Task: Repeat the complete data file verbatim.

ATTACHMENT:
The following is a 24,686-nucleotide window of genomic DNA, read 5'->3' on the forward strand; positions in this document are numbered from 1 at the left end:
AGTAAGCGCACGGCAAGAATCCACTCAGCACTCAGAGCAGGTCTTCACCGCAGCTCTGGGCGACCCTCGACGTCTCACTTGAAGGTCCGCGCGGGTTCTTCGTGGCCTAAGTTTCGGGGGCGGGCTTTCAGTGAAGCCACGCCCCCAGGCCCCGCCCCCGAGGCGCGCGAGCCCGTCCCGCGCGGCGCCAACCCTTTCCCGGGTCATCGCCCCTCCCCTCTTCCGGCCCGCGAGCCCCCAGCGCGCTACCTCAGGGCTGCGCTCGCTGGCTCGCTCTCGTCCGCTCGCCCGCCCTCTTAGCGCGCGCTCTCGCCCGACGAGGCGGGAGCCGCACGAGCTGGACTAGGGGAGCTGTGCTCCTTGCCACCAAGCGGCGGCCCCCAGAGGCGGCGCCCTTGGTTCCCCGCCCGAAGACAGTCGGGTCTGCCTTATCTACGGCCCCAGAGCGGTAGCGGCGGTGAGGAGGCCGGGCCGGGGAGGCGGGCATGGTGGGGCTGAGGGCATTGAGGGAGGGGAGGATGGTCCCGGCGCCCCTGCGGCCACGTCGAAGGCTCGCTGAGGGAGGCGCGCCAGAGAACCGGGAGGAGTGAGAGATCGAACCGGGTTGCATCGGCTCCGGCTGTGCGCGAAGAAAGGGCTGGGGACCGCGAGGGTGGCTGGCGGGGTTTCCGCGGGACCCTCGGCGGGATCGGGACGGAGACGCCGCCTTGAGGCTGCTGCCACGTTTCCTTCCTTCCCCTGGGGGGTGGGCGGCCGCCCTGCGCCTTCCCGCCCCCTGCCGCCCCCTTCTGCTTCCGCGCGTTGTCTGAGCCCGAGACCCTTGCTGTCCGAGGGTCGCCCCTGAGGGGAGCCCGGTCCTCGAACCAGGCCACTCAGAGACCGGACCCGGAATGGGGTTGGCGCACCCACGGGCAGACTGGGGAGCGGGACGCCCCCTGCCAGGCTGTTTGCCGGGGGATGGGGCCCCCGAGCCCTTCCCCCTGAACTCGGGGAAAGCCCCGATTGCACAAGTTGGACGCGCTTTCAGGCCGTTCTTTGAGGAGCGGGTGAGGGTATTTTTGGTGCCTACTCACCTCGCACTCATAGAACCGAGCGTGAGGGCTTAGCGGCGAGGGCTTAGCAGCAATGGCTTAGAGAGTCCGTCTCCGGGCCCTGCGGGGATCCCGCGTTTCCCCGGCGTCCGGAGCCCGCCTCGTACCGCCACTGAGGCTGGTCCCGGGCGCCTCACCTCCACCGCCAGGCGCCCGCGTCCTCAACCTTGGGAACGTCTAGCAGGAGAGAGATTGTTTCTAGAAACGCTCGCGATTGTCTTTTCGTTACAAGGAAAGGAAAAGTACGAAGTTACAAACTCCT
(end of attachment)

The following is a 24,686-nucleotide window of genomic DNA, read 5'->3' on the forward strand; positions in this document are numbered from 1 at the left end:
AGTAAGCGCACGGCAAGAATCCACTCAGCACTCAGAGCAGGTCTTCACCGCAGCTCTGGGCGACCCTCGACGTCTCACTTGAAGGTCCGCGCGGGTTCTTCGTGGCCTAAGTTTCGGGGGCGGGCTTTCAGTGAAGCCACGCCCCCAGGCCCCGCCCCCGAGGCGCGCGAGCCCGTCCCGCGCGGCGCCAACCCTTTCCCGGGTCATCGCCCCTCCCCTCTTCCGGCCCGCGAGCCCCCAGCGCGCTACCTCAGGGCTGCGCTCGCTGGCTCGCTCTCGTCCGCTCGCCCGCCCTCTTAGCGCGCGCTCTCGCCCGACGAGGCGGGAGCCGCACGAGCTGGACTAGGGGAGCTGTGCTCCTTGCCACCAAGCGGCGGCCCCCAGAGGCGGCGCCCTTGGTTCCCCGCCCGAAGACAGTCGGGTCTGCCTTATCTACGGCCCCAGAGCGGTAGCGGCGGTGAGGAGGCCGGGCCGGGGAGGCGGGCATGGTGGGGCTGAGGGCATTGAGGGAGGGGAGGATGGTCCCGGCGCCCCTGCGGCCACGTCGAAGGCTCGCTGAGGGAGGCGCGCCAGAGAACCGGGAGGAGTGAGAGATCGAACCGGGTTGCATCGGCTCCGGCTGTGCGCGAAGAAAGGGCTGGGGACCGCGAGGGTGGCTGGCGGGGTTTCCGCGGGACCCTCGGCGGGATCGGGACGGAGACGCCGCCTTGAGGCTGCTGCCACGTTTCCTTCCTTCCCCTGGGGGGTGGGCGGCCGCCCTGCGCCTTCCCGCCCCCTGCCGCCCCCTTCTGCTTCCGCGCGTTGTCTGAGCCCGAGACCCTTGCTGTCCGAGGGTCGCCCCTGAGGGGAGCCCGGTCCTCGAACCAGGCCACTCAGAGACCGGACCCGGAATGGGGTTGGCGCACCCACGGGCAGACTGGGGAGCGGGACGCCCCCTGCCAGGCTGTTTGCCGGGGGATGGGGCCCCCGAGCCCTTCCCCCTGAACTCGGGGAAAGCCCCGATTGCACAAGTTGGACGCGCTTTCAGGCCGTTCTTTGAGGAGCGGGTGAGGGTATTTTTGGTGCCTACTCACCTCGCACTCATAGAACCGAGCGTGAGGGCTTAGCGGCGAGGGCTTAGCAGCAATGGCTTAGAGAGTCCGTCTCCGGGCCCTGCGGGGATCCCGCGTTTCCCCGGCGTCCGGAGCCCGCCTCGTACCGCCACTGAGGCTGGTCCCGGGCGCCTCACCTCCACCGCCAGGCGCCCGCGTCCTCAACCTTGGGAACGTCTAGCAGGAGAGAGATTGTTTCTAGAAACGCTCGCGATTGTCTTTTCGTTACAAGGAAAGGAAAAGTACGAAGTTACAAACTCCT